- A320, London Heathrow UK, 2006 (On 26 June 2006, after an uneventful pre-flight pushback of a British Airways Airbus A320-200 at London Heathrow Airport, the aircraft started moving under its own power and, shortly afterwards, collided with the tractor that had just performed the pushback, damaging both the right engine and the tractor.)
- A321 / B734, Barcelona Spain, 2015 (On 25 November 2015, an Airbus A321 taxiing for departure at Barcelona was cleared across an active runway in front of an approaching Boeing 737 with landing clearance on the same runway by a Ground Controller unaware that the runway was active. On reaching the lit stop bar protecting the runway, the crew queried their clearance and were told to hold position. Noting that the event had occurred at the time of a routine twice-daily runway configuration change and two previous very similar events in 2012 and 2014, further safety recommendations on risk management of runway configuration change were made.)
- A321, Daegu South Korea, 2006 (On 21 February 2006, an Airbus A321-200 being operated by China Eastern on a scheduled passenger flight from Daegu to Shanghai Pudong failed to follow the marked taxiway centreline when taxiing for departure in normal daylight visibility and a wing tip impacted an adjacent building causing minor damage to both building and aircraft. None of the 166 occupants were injured.)
- A332, Karachi Pakistan, 2014 (On 4 October 2014, the fracture of a hydraulic hose during an A330-200 pushback at night at Karachi was followed by dense fumes in the form of hydraulic fluid mist filling the aircraft cabin and flight deck. After some delay, during which a delay in isolating the APU air bleed exacerbated the ingress of fumes, the aircraft was towed back onto stand and an emergency evacuation completed. During the return to stand, a PBE unit malfunctioned and caught fire when one of the cabin crew attempted to use it which prevented use of the exit adjacent to it for evacuation.)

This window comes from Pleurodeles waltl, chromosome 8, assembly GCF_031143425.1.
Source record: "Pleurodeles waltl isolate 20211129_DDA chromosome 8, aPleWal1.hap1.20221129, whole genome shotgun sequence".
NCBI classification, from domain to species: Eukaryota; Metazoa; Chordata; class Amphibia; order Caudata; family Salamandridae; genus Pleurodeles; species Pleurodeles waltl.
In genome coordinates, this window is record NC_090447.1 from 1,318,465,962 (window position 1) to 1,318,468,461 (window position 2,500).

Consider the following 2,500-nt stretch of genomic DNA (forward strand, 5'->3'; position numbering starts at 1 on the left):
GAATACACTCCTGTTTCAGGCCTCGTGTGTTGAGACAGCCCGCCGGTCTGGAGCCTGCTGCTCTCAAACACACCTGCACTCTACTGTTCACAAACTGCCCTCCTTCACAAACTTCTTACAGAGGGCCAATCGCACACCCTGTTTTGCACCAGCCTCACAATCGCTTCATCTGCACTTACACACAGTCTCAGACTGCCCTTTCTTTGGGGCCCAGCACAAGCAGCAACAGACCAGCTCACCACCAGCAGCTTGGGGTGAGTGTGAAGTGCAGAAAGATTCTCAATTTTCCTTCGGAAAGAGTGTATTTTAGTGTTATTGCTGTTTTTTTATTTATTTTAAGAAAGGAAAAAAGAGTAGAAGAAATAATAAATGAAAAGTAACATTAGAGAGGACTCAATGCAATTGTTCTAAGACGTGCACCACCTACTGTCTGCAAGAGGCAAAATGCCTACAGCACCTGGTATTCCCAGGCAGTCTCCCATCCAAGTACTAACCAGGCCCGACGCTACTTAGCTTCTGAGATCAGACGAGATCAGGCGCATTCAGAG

- A332/A345, Khartoum Sudan, 2010 (On 30 September 2010, an A330-200 was about to take off from Khartoum at night in accordance with its clearance when signalling from a hand-held flashlight and a radio call from another aircraft led to this not taking place. The other (on-stand) aircraft crew had found that they had been hit by the A330 as it had taxied past en route to the runway. The Investigation found that although there was local awareness that taxiway use and the provision of surface markings at Khartoum did not ensure safe clearance between aircraft, this was not being communicated by NOTAM or ATIS.)
"Cargo Loading" is not in the list of possible values (Taxiway collision, On gate collision, Aircraft / Aircraft conflict, Aircraft / Person conflict, Aircraft / Vehicle conflict, Aircraft / Object or Structure conflict, ATC clearance error, Ground de/anti icing ineffective, Ground de/anti icing not available, Failure to De/anti Ice, Jet Blast / Prop wash, Surface Friction, Towed aircraft involved, Aircraft Push Back, Incorrect Parking Position, Airbridge Positioning, Both objects moving, Wingtip clearance, Centreline obscured, Accepted ATC clearance not followed, Surface Lighting control, Passenger Loading, Fuel Loading, Dangerous Goods, Engine Ground Running, Engine Powered Systems Test, No Flight Crew on Board, Charting Error, Passenger Aircraft Hold Loading, Cargo Aircraft Loading, Flt Deck/Ramp crew comms, Non-active runway take off/landing, Closed Runway take off/landing, Maintenance work in progress, Non Active Runway FOD, Ramp crew procedures, Taxiway Take Off/Landing) for this property.
- UK CAA CAP 1008 Last minute changes (LMC) - Guidance document, February 2014
- UK CAP 1009 Gross error checks - Guidance document, February 2014
- UK CAA CAP 1010 Ramp/ Aircraft Loading Operations Checklist, February 2014
- FAA AC 120-85A 'Air Cargo Operations', June 2015
- ISAGO Standards Manual 5th Edition, March 2016
- FAA SAFO on 'Cargo Restraint Strap Assemblies', July 2016
- FAA SAFO 17004: Cargo Retention Methods Using Pallets Straps, March 2017